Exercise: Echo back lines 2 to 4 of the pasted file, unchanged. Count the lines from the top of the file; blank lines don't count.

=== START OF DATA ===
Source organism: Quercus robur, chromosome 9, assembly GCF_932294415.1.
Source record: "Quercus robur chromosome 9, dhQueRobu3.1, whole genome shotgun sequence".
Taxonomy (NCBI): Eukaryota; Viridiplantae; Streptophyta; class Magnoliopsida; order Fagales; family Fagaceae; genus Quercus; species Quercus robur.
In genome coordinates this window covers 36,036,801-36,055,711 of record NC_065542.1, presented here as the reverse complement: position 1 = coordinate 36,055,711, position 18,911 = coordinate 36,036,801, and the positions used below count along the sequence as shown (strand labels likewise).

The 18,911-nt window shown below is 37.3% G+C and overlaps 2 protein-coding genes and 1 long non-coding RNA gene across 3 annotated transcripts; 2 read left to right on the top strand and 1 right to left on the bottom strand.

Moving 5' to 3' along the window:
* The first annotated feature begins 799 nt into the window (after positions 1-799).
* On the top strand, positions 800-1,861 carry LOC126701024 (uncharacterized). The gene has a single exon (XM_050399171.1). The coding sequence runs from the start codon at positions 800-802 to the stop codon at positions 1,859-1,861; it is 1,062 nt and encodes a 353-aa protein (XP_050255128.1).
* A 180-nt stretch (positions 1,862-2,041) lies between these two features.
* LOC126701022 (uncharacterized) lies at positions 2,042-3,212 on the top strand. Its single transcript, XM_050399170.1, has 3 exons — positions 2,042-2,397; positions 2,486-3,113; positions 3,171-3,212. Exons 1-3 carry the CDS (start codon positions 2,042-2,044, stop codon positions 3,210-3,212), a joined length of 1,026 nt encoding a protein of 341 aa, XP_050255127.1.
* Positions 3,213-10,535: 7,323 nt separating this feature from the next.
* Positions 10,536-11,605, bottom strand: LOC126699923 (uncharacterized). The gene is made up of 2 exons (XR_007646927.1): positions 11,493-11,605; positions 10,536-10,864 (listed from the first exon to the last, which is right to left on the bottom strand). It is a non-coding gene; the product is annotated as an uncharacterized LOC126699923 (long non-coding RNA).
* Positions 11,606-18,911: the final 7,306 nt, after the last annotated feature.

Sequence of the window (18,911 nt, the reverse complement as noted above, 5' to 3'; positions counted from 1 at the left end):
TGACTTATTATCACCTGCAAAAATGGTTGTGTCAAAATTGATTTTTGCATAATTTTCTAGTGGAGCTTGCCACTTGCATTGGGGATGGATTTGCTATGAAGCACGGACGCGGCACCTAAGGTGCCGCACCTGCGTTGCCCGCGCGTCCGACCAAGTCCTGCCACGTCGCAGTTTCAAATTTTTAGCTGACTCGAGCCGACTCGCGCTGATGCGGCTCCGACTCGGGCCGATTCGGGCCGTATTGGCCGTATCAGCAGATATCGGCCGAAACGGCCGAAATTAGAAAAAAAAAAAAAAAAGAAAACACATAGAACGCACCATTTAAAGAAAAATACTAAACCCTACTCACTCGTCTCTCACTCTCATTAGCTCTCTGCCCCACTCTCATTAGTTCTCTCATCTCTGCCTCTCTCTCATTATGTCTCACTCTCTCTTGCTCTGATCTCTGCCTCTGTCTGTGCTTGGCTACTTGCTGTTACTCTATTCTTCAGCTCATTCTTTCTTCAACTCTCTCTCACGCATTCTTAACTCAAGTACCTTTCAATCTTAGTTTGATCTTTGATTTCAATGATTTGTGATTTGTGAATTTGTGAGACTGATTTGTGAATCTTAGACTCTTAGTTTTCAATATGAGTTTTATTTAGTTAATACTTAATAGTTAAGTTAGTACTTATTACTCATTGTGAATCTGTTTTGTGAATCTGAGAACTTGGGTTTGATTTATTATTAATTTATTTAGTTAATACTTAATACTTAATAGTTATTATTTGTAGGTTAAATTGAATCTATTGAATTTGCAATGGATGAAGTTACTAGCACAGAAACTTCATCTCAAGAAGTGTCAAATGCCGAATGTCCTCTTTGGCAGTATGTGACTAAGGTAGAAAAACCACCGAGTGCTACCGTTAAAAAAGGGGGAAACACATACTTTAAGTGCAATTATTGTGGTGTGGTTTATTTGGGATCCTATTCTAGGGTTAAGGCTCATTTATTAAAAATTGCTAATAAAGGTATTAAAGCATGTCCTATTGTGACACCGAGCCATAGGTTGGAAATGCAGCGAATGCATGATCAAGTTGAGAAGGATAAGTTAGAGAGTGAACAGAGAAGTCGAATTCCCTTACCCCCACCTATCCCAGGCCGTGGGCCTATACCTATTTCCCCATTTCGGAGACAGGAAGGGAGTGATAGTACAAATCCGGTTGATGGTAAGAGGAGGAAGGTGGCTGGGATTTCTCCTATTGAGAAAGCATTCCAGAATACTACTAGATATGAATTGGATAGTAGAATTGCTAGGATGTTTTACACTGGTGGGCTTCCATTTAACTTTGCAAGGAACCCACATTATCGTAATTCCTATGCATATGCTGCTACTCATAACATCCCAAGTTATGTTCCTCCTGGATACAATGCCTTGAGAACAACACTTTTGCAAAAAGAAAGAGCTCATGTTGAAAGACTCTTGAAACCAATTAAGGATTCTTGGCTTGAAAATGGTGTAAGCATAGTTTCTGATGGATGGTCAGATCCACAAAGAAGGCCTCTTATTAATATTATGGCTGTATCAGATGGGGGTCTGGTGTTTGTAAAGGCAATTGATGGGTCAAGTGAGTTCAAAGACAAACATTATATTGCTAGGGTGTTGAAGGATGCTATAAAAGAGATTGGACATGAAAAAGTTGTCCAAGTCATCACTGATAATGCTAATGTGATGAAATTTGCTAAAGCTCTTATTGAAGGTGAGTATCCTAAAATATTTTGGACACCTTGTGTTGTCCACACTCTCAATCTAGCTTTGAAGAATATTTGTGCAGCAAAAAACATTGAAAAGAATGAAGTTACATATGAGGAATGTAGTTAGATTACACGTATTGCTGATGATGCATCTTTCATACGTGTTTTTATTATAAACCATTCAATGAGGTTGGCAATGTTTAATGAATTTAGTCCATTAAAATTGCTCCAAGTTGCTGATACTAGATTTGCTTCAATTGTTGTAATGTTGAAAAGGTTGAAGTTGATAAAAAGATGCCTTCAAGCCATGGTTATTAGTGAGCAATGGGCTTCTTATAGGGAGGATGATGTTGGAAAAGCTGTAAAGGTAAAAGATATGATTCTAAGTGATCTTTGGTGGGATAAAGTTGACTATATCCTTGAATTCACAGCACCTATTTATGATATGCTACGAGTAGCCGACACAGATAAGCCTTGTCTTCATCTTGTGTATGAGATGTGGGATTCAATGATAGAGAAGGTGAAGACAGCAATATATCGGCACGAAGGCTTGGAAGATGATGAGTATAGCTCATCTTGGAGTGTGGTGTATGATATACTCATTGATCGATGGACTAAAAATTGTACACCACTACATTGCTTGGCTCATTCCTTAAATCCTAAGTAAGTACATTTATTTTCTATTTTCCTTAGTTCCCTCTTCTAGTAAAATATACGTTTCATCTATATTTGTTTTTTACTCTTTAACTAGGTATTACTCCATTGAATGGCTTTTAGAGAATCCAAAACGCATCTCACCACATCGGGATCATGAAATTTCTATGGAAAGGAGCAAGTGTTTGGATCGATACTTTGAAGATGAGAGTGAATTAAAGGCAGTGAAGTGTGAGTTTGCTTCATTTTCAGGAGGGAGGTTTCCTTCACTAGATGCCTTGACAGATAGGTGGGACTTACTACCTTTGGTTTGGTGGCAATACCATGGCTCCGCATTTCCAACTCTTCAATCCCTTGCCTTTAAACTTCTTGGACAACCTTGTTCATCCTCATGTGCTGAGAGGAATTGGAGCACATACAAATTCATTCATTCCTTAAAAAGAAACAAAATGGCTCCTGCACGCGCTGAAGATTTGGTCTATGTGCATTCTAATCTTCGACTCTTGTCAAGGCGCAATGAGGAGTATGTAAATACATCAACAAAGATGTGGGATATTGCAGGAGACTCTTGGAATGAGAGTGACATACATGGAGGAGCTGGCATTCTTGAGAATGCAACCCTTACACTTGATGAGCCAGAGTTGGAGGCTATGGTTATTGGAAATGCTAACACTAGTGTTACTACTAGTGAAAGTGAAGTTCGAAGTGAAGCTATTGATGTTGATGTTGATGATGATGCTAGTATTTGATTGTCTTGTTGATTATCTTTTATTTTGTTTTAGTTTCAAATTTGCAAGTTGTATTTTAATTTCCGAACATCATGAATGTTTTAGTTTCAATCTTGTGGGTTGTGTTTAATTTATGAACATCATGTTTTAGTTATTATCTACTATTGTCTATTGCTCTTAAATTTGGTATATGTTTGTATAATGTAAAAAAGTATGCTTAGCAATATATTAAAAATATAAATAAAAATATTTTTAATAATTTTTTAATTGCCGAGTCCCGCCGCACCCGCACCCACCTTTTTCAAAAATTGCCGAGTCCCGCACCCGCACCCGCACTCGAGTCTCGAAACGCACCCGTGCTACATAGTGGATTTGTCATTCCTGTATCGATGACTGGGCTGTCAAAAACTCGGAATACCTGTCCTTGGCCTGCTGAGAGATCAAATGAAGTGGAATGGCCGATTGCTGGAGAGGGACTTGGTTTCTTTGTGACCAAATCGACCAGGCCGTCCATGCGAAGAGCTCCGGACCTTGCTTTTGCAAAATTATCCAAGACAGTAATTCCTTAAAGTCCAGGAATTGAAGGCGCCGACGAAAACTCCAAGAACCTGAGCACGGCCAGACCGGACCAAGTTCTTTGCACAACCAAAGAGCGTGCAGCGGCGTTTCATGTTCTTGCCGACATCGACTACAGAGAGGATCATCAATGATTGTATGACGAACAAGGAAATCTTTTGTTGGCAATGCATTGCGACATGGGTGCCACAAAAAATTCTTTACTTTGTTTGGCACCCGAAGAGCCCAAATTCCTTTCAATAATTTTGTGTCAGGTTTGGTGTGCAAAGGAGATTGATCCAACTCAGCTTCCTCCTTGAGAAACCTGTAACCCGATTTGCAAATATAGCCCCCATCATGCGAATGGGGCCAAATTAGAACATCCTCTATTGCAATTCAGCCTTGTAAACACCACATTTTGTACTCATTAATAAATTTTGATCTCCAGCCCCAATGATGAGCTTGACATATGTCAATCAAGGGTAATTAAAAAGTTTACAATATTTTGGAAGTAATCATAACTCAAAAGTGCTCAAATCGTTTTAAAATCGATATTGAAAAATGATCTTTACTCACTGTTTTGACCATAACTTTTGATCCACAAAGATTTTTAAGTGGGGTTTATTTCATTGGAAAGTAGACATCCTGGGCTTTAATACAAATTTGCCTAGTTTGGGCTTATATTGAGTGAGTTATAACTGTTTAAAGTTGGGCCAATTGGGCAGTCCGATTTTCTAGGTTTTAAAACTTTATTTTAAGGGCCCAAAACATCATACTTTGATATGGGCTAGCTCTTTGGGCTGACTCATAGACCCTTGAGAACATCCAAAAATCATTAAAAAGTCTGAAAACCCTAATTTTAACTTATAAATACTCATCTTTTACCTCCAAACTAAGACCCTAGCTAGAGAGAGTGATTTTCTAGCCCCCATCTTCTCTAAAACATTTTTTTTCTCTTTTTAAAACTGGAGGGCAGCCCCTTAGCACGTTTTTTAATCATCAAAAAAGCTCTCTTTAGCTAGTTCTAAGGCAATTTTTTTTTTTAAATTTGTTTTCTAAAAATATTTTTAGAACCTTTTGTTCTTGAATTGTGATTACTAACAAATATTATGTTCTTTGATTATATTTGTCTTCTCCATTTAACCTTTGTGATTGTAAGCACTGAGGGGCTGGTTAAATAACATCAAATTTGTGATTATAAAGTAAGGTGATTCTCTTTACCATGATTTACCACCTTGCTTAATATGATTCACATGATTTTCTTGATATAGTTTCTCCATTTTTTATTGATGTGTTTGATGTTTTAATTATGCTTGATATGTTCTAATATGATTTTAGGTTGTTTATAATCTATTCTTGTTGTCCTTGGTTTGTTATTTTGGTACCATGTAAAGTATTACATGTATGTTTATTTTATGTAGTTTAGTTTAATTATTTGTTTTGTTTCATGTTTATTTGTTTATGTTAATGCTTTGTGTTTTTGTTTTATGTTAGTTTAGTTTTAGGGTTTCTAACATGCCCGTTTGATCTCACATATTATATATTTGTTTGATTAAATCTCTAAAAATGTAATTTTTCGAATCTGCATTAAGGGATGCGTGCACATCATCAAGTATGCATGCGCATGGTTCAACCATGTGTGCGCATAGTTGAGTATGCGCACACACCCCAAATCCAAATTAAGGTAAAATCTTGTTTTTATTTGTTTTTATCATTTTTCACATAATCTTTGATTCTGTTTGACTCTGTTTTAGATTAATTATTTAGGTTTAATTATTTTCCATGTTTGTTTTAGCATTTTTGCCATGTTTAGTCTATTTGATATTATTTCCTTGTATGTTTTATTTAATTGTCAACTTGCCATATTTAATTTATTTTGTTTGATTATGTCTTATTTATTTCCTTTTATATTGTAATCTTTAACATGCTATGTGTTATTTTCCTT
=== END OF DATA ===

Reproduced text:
Source record: "Quercus robur chromosome 9, dhQueRobu3.1, whole genome shotgun sequence".
Taxonomy (NCBI): Eukaryota; Viridiplantae; Streptophyta; class Magnoliopsida; order Fagales; family Fagaceae; genus Quercus; species Quercus robur.
In genome coordinates this window covers 36,036,801-36,055,711 of record NC_065542.1, presented here as the reverse complement: position 1 = coordinate 36,055,711, position 18,911 = coordinate 36,036,801, and the positions used below count along the sequence as shown (strand labels likewise).